In relation to the field structures, application of the keyword co-occurrence technique allowed us to identify that the themes most approached were innovation and organizational performance. In other words, the literature seeks, in an important way, to understand how knowledge flows and can be appropriated by network participants in order to generate innovation in processes, products and services, as well as improving organizational performance. Several authors (e.g., Efrat, 2014; Kim, 2013) have sought to highlight knowledge flows as drivers for innovation. In addition, the analysis of bibliographic coupling of the analyzed work allowed its classification in three clusters, according to similarity of content and/or methodology. That is, studies are grouped as follows: (i) innovation processes, organizational change and knowledge leakage; (ii) configuration of networks and capacities of knowledge absorption and retention; and (iii) the role of individuals in the networks and forms of network governance.

This study also scrutinized the theoretical foundations of the selected literature, through applying the techniques of analysis of co-citation of documents and authors. Here, two major groups of studies giving origin to the literature on knowledge in the context of inter-organizational networks stand out. The first group was identified as related to the literature on networks theory and social networks and the second more aligned to studying the flow of knowledge in organizations. The authors contributing most to development of the theme were identified, namely I. Nonaka, R.S. Burt, M.T. Hansen, R. Gulati, W.P. Tsai, M.S. Granovetter and B. Uzzi.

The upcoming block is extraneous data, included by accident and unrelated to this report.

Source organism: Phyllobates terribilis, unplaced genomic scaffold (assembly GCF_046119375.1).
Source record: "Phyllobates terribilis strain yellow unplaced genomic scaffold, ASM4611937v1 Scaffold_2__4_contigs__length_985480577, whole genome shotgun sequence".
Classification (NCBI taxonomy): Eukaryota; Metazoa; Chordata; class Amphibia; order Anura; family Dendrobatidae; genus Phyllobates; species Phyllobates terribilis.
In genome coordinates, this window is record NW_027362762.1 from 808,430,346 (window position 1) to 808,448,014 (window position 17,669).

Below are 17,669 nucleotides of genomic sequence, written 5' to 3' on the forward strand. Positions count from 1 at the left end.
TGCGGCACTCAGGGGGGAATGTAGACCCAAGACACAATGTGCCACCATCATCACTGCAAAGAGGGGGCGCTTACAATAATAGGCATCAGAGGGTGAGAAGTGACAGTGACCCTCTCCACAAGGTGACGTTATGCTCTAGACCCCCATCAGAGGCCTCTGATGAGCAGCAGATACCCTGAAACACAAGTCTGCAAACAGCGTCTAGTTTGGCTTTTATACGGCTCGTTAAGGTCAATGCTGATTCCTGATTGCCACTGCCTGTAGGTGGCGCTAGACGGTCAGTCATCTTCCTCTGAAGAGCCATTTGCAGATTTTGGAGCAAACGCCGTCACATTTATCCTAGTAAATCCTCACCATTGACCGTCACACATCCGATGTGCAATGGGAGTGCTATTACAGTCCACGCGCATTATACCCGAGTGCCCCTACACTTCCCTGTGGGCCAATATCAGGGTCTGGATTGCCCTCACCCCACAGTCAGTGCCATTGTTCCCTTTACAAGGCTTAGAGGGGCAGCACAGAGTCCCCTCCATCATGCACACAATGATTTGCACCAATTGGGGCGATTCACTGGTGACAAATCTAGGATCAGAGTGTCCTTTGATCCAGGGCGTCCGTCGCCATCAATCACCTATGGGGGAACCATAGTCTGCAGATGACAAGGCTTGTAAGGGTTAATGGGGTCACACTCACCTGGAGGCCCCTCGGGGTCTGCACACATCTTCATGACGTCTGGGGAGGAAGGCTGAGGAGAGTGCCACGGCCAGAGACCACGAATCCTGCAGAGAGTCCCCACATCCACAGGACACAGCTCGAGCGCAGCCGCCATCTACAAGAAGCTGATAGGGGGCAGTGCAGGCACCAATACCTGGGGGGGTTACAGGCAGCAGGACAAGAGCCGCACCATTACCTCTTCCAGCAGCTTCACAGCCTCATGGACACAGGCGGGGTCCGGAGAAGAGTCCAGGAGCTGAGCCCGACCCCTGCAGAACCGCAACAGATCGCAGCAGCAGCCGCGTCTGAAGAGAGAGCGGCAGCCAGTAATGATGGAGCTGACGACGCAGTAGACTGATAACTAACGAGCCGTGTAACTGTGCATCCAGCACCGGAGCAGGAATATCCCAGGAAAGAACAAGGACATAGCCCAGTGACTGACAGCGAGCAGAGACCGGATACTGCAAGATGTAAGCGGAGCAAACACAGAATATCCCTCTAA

This study also presents some theoretical and practical contributions. The results of this study contribute to advancing knowledge on knowledge transfer in the context of inter-organizational networks. The literature on this topic has originated research with diverse theoretical, quantitative or qualitative approaches. Thus, the theoretical contribution this study seeks to provide is an organized and classified view of how the theme of knowledge transfer in the context of inter-organizational networks has been explored in the literature. This study contributes, therefore, to a better visualization of the types of approaches and of attempts to measure this phenomenon inside and outside the organizations, and how it has been applied strategically in organizations.

From a practical viewpoint, the results seek to broaden the knowledge about the phenomenon studied, highlighting new gaps that provide an advance in the theme, allowing researchers, policy-makers and practitioners to opt for more productive and successful paths in their organizations, a practical gain so to speak, resulting in better identification of the opportunities arising within the environment.